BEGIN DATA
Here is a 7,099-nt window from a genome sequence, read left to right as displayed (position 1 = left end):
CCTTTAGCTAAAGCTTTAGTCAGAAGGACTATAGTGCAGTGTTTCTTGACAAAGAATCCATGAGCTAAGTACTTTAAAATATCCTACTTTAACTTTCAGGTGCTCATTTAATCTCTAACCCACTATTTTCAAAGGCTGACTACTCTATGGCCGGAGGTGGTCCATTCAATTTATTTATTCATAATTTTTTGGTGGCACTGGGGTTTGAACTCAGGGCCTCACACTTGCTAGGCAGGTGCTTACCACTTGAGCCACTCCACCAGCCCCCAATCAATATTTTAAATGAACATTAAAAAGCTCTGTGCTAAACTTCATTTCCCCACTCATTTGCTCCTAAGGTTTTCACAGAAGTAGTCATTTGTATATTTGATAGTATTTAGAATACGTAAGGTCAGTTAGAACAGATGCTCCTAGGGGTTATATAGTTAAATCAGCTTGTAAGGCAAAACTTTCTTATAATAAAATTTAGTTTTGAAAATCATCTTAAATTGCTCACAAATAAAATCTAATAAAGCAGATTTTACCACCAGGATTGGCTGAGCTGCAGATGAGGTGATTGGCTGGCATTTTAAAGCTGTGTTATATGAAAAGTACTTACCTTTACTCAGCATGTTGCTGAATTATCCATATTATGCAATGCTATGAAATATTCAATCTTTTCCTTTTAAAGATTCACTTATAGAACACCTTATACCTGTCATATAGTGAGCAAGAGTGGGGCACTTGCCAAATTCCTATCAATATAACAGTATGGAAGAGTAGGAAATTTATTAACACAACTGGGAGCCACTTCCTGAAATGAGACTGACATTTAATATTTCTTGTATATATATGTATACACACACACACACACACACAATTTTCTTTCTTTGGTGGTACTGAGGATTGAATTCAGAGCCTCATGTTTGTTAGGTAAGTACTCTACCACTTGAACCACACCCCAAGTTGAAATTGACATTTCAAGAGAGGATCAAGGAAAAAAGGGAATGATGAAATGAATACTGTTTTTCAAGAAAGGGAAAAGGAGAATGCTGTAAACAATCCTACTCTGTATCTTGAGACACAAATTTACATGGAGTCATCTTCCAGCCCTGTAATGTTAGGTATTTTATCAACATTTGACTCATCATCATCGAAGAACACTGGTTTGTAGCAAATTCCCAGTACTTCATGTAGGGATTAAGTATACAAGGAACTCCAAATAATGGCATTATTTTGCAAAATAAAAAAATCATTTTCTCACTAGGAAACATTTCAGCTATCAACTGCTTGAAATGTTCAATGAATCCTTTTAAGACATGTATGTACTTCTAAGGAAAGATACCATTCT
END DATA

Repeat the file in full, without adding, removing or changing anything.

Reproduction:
Here is a 7,099-nt window from a genome sequence, read left to right as displayed (position 1 = left end):
CCTTTAGCTAAAGCTTTAGTCAGAAGGACTATAGTGCAGTGTTTCTTGACAAAGAATCCATGAGCTAAGTACTTTAAAATATCCTACTTTAACTTTCAGGTGCTCATTTAATCTCTAACCCACTATTTTCAAAGGCTGACTACTCTATGGCCGGAGGTGGTCCATTCAATTTATTTATTCATAATTTTTTGGTGGCACTGGGGTTTGAACTCAGGGCCTCACACTTGCTAGGCAGGTGCTTACCACTTGAGCCACTCCACCAGCCCCCAATCAATATTTTAAATGAACATTAAAAAGCTCTGTGCTAAACTTCATTTCCCCACTCATTTGCTCCTAAGGTTTTCACAGAAGTAGTCATTTGTATATTTGATAGTATTTAGAATACGTAAGGTCAGTTAGAACAGATGCTCCTAGGGGTTATATAGTTAAATCAGCTTGTAAGGCAAAACTTTCTTATAATAAAATTTAGTTTTGAAAATCATCTTAAATTGCTCACAAATAAAATCTAATAAAGCAGATTTTACCACCAGGATTGGCTGAGCTGCAGATGAGGTGATTGGCTGGCATTTTAAAGCTGTGTTATATGAAAAGTACTTACCTTTACTCAGCATGTTGCTGAATTATCCATATTATGCAATGCTATGAAATATTCAATCTTTTCCTTTTAAAGATTCACTTATAGAACACCTTATACCTGTCATATAGTGAGCAAGAGTGGGGCACTTGCCAAATTCCTATCAATATAACAGTATGGAAGAGTAGGAAATTTATTAACACAACTGGGAGCCACTTCCTGAAATGAGACTGACATTTAATATTTCTTGTATATATATGTATACACACACACACACACACACAATTTTCTTTCTTTGGTGGTACTGAGGATTGAATTCAGAGCCTCATGTTTGTTAGGTAAGTACTCTACCACTTGAACCACACCCCAAGTTGAAATTGACATTTCAAGAGAGGATCAAGGAAAAAAGGGAATGATGAAATGAATACTGTTTTTCAAGAAAGGGAAAAGGAGAATGCTGTAAACAATCCTACTCTGTATCTTGAGACACAAATTTACATGGAGTCATCTTCCAGCCCTGTAATGTTAGGTATTTTATCAACATTTGACTCATCATCATCGAAGAACACTGGTTTGTAGCAAATTCCCAGTACTTCATGTAGGGATTAAGTATACAAGGAACTCCAAATAATGGCATTATTTTGCAAAATAAAAAAATCATTTTCTCACTAGGAAACATTTCAGCTATCAACTGCTTGAAATGTTCAATGAATCCTTTTAAGACATGTATGTACTTCTAAGGAAAGATACCATTCT